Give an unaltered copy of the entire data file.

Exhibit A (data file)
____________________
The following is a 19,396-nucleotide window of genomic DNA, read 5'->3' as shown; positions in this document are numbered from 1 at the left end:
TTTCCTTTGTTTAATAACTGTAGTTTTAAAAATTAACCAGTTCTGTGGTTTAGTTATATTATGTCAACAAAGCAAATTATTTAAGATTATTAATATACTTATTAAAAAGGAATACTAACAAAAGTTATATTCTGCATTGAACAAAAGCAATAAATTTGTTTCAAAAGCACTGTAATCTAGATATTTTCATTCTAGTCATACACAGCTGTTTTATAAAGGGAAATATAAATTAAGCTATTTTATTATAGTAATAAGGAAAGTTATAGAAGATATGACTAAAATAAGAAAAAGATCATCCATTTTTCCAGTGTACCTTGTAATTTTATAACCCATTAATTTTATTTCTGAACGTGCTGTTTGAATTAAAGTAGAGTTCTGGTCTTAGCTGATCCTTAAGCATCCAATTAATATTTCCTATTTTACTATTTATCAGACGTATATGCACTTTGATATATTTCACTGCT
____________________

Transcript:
The following is a 19,396-nucleotide window of genomic DNA, read 5'->3' as shown; positions in this document are numbered from 1 at the left end:
TTTCCTTTGTTTAATAACTGTAGTTTTAAAAATTAACCAGTTCTGTGGTTTAGTTATATTATGTCAACAAAGCAAATTATTTAAGATTATTAATATACTTATTAAAAAGGAATACTAACAAAAGTTATATTCTGCATTGAACAAAAGCAATAAATTTGTTTCAAAAGCACTGTAATCTAGATATTTTCATTCTAGTCATACACAGCTGTTTTATAAAGGGAAATATAAATTAAGCTATTTTATTATAGTAATAAGGAAAGTTATAGAAGATATGACTAAAATAAGAAAAAGATCATCCATTTTTCCAGTGTACCTTGTAATTTTATAACCCATTAATTTTATTTCTGAACGTGCTGTTTGAATTAAAGTAGAGTTCTGGTCTTAGCTGATCCTTAAGCATCCAATTAATATTTCCTATTTTACTATTTATCAGACGTATATGCACTTTGATATATTTCACTGCT